The Dream of the Found Object

When I told my friend that I have a recurring dream in which I find stuff, she found it endlessly funny. In the dream, I am usually in a rush to go somewhere, and that rush has an extra push because someone is hurrying me along or depending on me to be there at a certain time. Unfortunately, even as I am hurrying, I see a place where someone has long since lost something, something I want, and I only have a few moments to pick it up.

The example I used at the time was a rush to the airport for an international trip and moving very slowly on the road because of the stop-and-go traffic. While looking idly out the window I see someone has lost a toolbox filled with sockets and wrenches from the back of their truck. To be clear, I don’t see them lose it, but rather rusty sockets and wrenches are lying in the grass near the ditch and the crumpled nature of the bent toolbox—which had obviously been run over a few times—tells the story clearly enough.

I clarify this to note that the urgency is the lack of time, not the fear that the rightful owner will return. The former owner is never an issue, and either had discarded the find, or has lost it and does not know where to recover it. I once was walking on a Montreal street with a friend near a gas station and she found twenty dollars. She didn’t miss a trick. She showed it to me, keeping her hands low and her excitement muffled, as she kept walking. The twenty might have blown over from the gas station and she knew it. If she were to ask, likely half a dozen people might claim it, but she was canny enough to not give them a chance.

In the dream, my friend pulls over on the verge, and then I leap for the bent toolbox. I grab handfuls of sockets, not even caring if I get grass and weeds with them, and then reach for more. My friend honks from the road, reminding me that she is sitting in traffic and that we are late. I grab more, some fall out of the crumbled box, and I start calculating how many I can get before we have to leave and they are lost forever.

Some of my ways of living seem overwhelmingly strange to some people, and they would be horrified to discover than I might take something from a dumpster, let alone jump at the chance. They would see my behaviour as a symptom of poverty, and little realize that it is motivated by a parsimonious wish not to waste, as I was taught by my foster parents, a result of my environmental sensibility, but it also a product of my class background.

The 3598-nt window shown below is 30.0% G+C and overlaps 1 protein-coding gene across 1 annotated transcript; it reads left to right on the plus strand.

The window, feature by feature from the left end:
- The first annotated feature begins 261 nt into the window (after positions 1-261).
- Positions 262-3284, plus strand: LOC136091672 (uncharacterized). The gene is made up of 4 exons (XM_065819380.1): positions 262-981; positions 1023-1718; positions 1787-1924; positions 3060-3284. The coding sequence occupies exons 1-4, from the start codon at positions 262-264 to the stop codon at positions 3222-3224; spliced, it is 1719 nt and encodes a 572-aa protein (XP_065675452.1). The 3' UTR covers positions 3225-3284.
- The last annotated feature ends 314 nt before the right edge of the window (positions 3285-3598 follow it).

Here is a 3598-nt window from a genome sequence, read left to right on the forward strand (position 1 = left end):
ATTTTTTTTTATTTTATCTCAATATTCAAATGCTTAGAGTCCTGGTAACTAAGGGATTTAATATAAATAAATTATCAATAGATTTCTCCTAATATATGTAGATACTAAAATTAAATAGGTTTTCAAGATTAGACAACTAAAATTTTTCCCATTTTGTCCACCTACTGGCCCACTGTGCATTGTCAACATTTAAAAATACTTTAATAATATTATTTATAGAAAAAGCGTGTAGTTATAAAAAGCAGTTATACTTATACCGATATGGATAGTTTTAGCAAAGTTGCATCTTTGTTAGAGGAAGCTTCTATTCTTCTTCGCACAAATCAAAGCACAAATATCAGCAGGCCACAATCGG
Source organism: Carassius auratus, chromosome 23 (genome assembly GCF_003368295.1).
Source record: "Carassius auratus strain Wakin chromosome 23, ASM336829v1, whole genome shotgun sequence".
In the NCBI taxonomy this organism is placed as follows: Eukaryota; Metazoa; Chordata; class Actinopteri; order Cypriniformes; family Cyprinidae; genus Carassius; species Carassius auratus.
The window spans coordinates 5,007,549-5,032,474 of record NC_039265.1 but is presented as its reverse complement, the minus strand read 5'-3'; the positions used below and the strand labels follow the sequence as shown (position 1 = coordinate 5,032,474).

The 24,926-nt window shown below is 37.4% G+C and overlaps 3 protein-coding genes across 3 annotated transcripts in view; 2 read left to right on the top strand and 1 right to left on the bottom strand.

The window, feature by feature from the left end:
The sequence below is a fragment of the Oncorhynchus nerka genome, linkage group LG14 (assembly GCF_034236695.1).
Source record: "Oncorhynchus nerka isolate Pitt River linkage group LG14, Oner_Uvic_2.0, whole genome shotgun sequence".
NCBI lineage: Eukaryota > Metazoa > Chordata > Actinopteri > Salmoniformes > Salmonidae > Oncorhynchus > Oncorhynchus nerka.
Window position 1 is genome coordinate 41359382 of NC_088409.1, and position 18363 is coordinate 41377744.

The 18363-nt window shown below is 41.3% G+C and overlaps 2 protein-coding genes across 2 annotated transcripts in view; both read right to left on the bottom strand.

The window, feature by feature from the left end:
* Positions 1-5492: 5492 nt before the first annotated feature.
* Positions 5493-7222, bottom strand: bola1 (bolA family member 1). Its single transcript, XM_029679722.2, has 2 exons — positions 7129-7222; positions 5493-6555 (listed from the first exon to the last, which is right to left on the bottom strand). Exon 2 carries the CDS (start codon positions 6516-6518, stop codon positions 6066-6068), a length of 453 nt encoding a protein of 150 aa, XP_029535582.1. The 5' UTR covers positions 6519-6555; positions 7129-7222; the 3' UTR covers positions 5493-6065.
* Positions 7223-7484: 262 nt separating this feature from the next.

For some people, only the gutter slime of the world looks through dumpsters, but for me, I have more in common with those people like the man collecting copper from a fridge behind my apartment than with the people in the mall looking through sweatshop clothing. The man in the alley noticed I was looking over the fridge, and he actually apologized that he’d already ruined it by tearing off the copper expansion tube on the back. I assured him that I wasn’t interested in the fridge, but rather was looking for the lightbulb that people very often threw away with fridges and stoves. He was delighted with the intelligence, and exclaimed that he’d never thought about that, and we shared a dumpster moment. I don’t have those moments with the upper-middle-classes, for they tell me about their new house, the flooring they need to hire a contractor to lay, and various travails in their lives, but I have little I can bring to that conversation. With the guy in the alley, however, I could talk about copper prices at the scrap yard, and ask him how much he can carry on his bicycle.

My way of living means that I continue to have few material goods, and those I have are twice-owned and worn, or fairly nice and given to me. Unfortunately, those nicer possessions have always attracted those for whom material possessions are two steps from the rubbish bin. They have always sought to borrow or steal them from me, but I can console myself with the knowledge that they will tire of them before too long, and they will either return it or I will find something just as suitable.

About Barry Pomeroy

I had an English teacher in high school many years ago who talked about writing as something that people do, rather than something that died with Shakespeare. I began writing soon after, maudlin poetry followed by short prose pieces, but finally, after years of academic training, I learned something about the magic of the manipulated word.
This entry was posted in Environmentalism, Self-reliance and tagged , , . Bookmark the permalink.